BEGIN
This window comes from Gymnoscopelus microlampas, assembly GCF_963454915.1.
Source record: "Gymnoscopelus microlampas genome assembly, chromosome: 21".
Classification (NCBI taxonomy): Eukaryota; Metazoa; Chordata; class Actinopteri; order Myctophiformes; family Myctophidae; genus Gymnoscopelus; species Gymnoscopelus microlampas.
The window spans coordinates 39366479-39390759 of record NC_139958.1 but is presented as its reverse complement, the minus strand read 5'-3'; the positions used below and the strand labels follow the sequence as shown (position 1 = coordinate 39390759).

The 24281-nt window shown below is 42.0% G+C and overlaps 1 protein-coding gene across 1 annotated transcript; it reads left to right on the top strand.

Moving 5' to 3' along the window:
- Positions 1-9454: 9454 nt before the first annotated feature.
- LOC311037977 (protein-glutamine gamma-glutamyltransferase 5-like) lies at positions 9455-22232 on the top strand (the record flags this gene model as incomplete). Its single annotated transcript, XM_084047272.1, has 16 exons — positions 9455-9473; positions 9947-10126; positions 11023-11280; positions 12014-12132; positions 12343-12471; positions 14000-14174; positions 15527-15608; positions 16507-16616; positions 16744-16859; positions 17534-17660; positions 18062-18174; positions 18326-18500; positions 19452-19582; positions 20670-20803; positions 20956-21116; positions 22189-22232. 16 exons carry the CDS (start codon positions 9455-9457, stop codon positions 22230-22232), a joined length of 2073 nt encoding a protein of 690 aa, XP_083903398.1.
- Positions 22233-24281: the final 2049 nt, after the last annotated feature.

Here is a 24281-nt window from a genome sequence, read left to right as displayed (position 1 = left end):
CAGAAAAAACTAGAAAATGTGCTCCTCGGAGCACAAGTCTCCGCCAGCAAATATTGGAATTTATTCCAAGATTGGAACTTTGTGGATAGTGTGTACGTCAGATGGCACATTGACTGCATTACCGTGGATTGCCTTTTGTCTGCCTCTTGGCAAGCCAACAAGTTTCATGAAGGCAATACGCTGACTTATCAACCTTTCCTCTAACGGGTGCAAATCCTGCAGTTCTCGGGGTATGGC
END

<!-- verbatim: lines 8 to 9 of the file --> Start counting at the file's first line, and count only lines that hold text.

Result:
- LOC311037977 (protein-glutamine gamma-glutamyltransferase 5-like) lies at positions 9455-22232 on the top strand (the record flags this gene model as incomplete). Its single annotated transcript, XM_084047272.1, has 16 exons — positions 9455-9473; positions 9947-10126; positions 11023-11280; positions 12014-12132; positions 12343-12471; positions 14000-14174; positions 15527-15608; positions 16507-16616; positions 16744-16859; positions 17534-17660; positions 18062-18174; positions 18326-18500; positions 19452-19582; positions 20670-20803; positions 20956-21116; positions 22189-22232. 16 exons carry the CDS (start codon positions 9455-9457, stop codon positions 22230-22232), a joined length of 2073 nt encoding a protein of 690 aa, XP_083903398.1.
- Positions 22233-24281: the final 2049 nt, after the last annotated feature.